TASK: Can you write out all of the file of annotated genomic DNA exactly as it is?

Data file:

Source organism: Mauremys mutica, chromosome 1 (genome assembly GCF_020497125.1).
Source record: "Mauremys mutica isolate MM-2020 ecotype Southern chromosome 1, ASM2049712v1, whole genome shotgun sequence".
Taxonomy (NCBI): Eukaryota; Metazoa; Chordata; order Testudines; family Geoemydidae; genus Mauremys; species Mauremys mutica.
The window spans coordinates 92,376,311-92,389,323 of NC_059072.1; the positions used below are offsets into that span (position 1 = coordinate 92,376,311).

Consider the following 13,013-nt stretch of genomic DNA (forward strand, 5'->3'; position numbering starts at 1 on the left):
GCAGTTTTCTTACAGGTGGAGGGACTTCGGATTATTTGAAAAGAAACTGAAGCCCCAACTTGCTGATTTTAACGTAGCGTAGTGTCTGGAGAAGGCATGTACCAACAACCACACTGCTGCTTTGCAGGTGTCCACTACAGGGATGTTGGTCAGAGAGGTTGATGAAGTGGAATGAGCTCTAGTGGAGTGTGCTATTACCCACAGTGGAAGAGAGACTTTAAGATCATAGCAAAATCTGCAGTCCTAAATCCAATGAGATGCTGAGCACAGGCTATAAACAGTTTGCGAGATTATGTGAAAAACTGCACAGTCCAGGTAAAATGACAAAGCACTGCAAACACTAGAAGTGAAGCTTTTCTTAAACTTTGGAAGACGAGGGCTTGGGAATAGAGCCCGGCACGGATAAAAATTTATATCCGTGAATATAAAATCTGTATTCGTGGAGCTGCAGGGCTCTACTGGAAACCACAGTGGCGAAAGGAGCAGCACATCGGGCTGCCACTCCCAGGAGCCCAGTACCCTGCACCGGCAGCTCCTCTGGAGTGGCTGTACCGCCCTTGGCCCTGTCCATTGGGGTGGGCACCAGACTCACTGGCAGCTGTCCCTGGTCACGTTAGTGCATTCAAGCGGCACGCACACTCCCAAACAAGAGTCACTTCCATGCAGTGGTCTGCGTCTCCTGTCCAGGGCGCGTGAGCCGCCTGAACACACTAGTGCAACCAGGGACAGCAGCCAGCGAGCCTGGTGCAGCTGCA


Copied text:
Source organism: Mauremys mutica, chromosome 1 (genome assembly GCF_020497125.1).
Source record: "Mauremys mutica isolate MM-2020 ecotype Southern chromosome 1, ASM2049712v1, whole genome shotgun sequence".
Taxonomy (NCBI): Eukaryota; Metazoa; Chordata; order Testudines; family Geoemydidae; genus Mauremys; species Mauremys mutica.
The window spans coordinates 92,376,311-92,389,323 of NC_059072.1; the positions used below are offsets into that span (position 1 = coordinate 92,376,311).

Consider the following 13,013-nt stretch of genomic DNA (forward strand, 5'->3'; position numbering starts at 1 on the left):
GCAGTTTTCTTACAGGTGGAGGGACTTCGGATTATTTGAAAAGAAACTGAAGCCCCAACTTGCTGATTTTAACGTAGCGTAGTGTCTGGAGAAGGCATGTACCAACAACCACACTGCTGCTTTGCAGGTGTCCACTACAGGGATGTTGGTCAGAGAGGTTGATGAAGTGGAATGAGCTCTAGTGGAGTGTGCTATTACCCACAGTGGAAGAGAGACTTTAAGATCATAGCAAAATCTGCAGTCCTAAATCCAATGAGATGCTGAGCACAGGCTATAAACAGTTTGCGAGATTATGTGAAAAACTGCACAGTCCAGGTAAAATGACAAAGCACTGCAAACACTAGAAGTGAAGCTTTTCTTAAACTTTGGAAGACGAGGGCTTGGGAATAGAGCCCGGCACGGATAAAAATTTATATCCGTGAATATAAAATCTGTATTCGTGGAGCTGCAGGGCTCTACTGGAAACCACAGTGGCGAAAGGAGCAGCACATCGGGCTGCCACTCCCAGGAGCCCAGTACCCTGCACCGGCAGCTCCTCTGGAGTGGCTGTACCGCCCTTGGCCCTGTCCATTGGGGTGGGCACCAGACTCACTGGCAGCTGTCCCTGGTCACGTTAGTGCATTCAAGCGGCACGCACACTCCCAAACAAGAGTCACTTCCATGCAGTGGTCTGCGTCTCCTGTCCAGGGCGCGTGAGCCGCCTGAACACACTAGTGCAACCAGGGACAGCAGCCAGCGAGCCTGGTGCAGCTGCA